Jihadists fighting with ISIS have turned to social media sites like Facebook to sell female sex slaves, forcing so-called ‘sexual jihad’ on thousands of captured women from Kurdish, Yazidi (a Kurdish minority which does not follow Islam) and Shiite territories in the past two years. Militants can buy and sell the slaves as they wish in the self-declared caliphate, with some women being handed over as prizes of war or to settle debts. Although ISIS militants have to pay a small tax, the trade in sex slaves is a burgeoning part of the insurgent’s economy.
As well as using the Internet as a recruitment and propaganda tool, ISIS, along with a host of other criminals worldwide, are launching cyber attacks. These have advanced from various uncoordinated groups without direct association with the caliphate to the formation of a fully-fledged operation in early 2016 known as ISIS’ ‘United Cyber Caliphate’. Of concern is that well-educated young people will be attracted to contribute to this cyber division, and that their efforts will take down websites, often through massive Distributed Denial Of Service (DDOS) attacks to disrupt infrastructure, and produce further recruitment, support, and attacks.
Within the ‘United Cyber Caliphate’ the ISIS ‘hacking division’ selects targets and assesses the value of sensitive data from past attacks. Second, the ‘cyber recruitment drives’ is a programme to find skilled hackers who are tasked with using malware (malicious software) and hacking tools. These young cyber-attackers are trained on courses found on ‘Dark Web Forums’. The Dark Web is a broad term for content on the World Wide Web which requires dedicated software or authorisations to access and which thus cannot be reached by normal search engines. While many rank-and-file ISIS recruits are uneducated or have criminal records, this separate recruitment effort is attracting well-educated ‘clean skins’ with IT (Information Technology) skills. According to Laith Alkhouri, co-founder at Flashpoint, a pioneer of Dark Web Intelligence, “not long back, we rated the cyber threat from them as mediocre and without the acumen for sophisticated targeting. But ISIS cyber attacks have entered a new dimension (by hacking the) Newsweek Twitter Accounts and even the Twitter account of CENTCOM (US Central Command).”
On the military front, the US Army has begun attacking ISIS networks, according to US defence secretary Ashton Carter “to interrupt [and] disrupt (ISIS’) command and control, to cause them to lose confidence in their networks, to overload their network so that they can’t function, and do all of these things that will interrupt their ability to command and control forces there, control the population and the economy.” The challenges to counter a global presence in cyberspace, however, are enormous, and have their own limits as to how far governments can go in removing the content of insurgent websites and social media postings. Countries have begun (to many, too late) to remove content and block accounts associated with political violence. In February 2015, the US government convened a summit on countering violent extremism, which discussed extremist use of social media. By March 2015 the UK had removed 75000 pieces of content from the Internet but this did not at the time reduce the number of radicalised recruits travelling from the UK to fight extremist jihad overseas. Furthermore as soon as the accounts are removed, more appear.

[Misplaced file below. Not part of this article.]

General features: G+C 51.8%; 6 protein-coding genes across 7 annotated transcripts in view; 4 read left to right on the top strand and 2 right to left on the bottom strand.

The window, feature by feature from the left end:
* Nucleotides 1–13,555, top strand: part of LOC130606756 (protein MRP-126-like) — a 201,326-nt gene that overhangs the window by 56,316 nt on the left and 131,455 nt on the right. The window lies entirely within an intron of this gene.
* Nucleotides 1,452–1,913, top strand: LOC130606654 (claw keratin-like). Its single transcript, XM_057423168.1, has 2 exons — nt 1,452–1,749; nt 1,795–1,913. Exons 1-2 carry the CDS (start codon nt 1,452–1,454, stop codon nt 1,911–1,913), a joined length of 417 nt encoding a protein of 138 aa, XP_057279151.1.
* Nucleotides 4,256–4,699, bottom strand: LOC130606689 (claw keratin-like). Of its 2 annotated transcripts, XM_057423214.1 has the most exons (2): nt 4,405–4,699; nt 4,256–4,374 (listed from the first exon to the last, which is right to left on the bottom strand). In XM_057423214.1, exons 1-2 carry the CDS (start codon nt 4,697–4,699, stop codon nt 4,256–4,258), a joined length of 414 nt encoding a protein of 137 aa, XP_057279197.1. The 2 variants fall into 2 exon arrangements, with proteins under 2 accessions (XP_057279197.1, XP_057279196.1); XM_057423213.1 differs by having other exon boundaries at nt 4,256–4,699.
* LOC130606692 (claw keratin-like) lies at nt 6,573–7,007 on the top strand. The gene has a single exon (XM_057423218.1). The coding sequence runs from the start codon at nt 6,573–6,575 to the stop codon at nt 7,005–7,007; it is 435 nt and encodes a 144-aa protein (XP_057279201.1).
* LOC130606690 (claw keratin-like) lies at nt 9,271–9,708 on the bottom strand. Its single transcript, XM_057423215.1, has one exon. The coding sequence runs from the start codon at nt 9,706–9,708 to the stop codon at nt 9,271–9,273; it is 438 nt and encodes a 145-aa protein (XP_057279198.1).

The online reach of ISIS must be taken in the context of it continuing to wield control in its caliphate areas in Iraq and Syria, as well as spreading to parts of North Africa and the Asia-Pacific (please see the author’s Chemical Memory article in this issue). Some observers believe that recruitment on the Web (and particularly, the heavily encrypted Dark Web) depends on it maintaining its military, administrative, economic and social dominance in the territories it occupies. This means taking more land, or reoccupying areas that have been seized by Iraqi and Kurdish forces.
Government de-radicalisation programmes (such as Prevent and Channel in the UK) involve advising community leaders how to resist the ISIS online message, along with the creation of alternative websites. Government agencies post ‘counter’ messages on Twitter and other social media, yet these efforts are not widely viewed as effective. The programme run on Twitter by the US State Department’s Centre for Strategic Counterterrorism Communications (CSCC) called ‘Think again, turn away’ is aimed at potential ISIS recruits, but, according to Daniel Cohen, coordinator of the cyber warfare programme at the Institute for National Security Studies in Tel Aviv, Israel, “It’s not reaching the right population. It’s not reaching the potential jihadists.” This really is the hard part: The prime challenge is to target, identify and connect with all those who are absorbing content from ISIS and other extremist groups, and becoming radicalised.